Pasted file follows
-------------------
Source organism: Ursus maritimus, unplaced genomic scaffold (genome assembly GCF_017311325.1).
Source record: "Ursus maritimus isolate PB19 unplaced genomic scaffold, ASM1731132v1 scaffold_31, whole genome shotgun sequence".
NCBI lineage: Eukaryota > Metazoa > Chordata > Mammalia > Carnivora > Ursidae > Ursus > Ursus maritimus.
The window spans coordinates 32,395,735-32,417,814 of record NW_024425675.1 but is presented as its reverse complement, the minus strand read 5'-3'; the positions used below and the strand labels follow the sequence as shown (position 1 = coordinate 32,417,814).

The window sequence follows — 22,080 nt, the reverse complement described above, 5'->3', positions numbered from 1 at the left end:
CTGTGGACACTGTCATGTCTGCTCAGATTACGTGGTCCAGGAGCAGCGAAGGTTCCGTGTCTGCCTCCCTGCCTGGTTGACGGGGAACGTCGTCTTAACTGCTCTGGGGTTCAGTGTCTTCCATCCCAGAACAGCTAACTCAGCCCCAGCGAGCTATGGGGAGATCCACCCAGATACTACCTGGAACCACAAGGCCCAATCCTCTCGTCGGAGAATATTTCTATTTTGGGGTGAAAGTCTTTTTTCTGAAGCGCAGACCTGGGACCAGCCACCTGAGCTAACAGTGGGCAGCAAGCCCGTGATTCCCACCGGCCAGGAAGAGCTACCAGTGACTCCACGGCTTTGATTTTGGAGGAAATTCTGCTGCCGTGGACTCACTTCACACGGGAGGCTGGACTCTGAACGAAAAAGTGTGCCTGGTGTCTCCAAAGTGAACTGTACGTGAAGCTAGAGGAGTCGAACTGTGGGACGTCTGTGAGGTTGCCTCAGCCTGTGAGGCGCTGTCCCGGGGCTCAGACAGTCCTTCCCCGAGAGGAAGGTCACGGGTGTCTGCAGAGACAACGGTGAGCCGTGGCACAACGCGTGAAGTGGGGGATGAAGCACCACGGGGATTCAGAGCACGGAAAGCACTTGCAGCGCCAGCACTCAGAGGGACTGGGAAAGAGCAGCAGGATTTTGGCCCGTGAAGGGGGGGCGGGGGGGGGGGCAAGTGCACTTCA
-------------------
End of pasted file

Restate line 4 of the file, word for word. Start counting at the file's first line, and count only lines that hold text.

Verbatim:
The window spans coordinates 32,395,735-32,417,814 of record NW_024425675.1 but is presented as its reverse complement, the minus strand read 5'-3'; the positions used below and the strand labels follow the sequence as shown (position 1 = coordinate 32,417,814).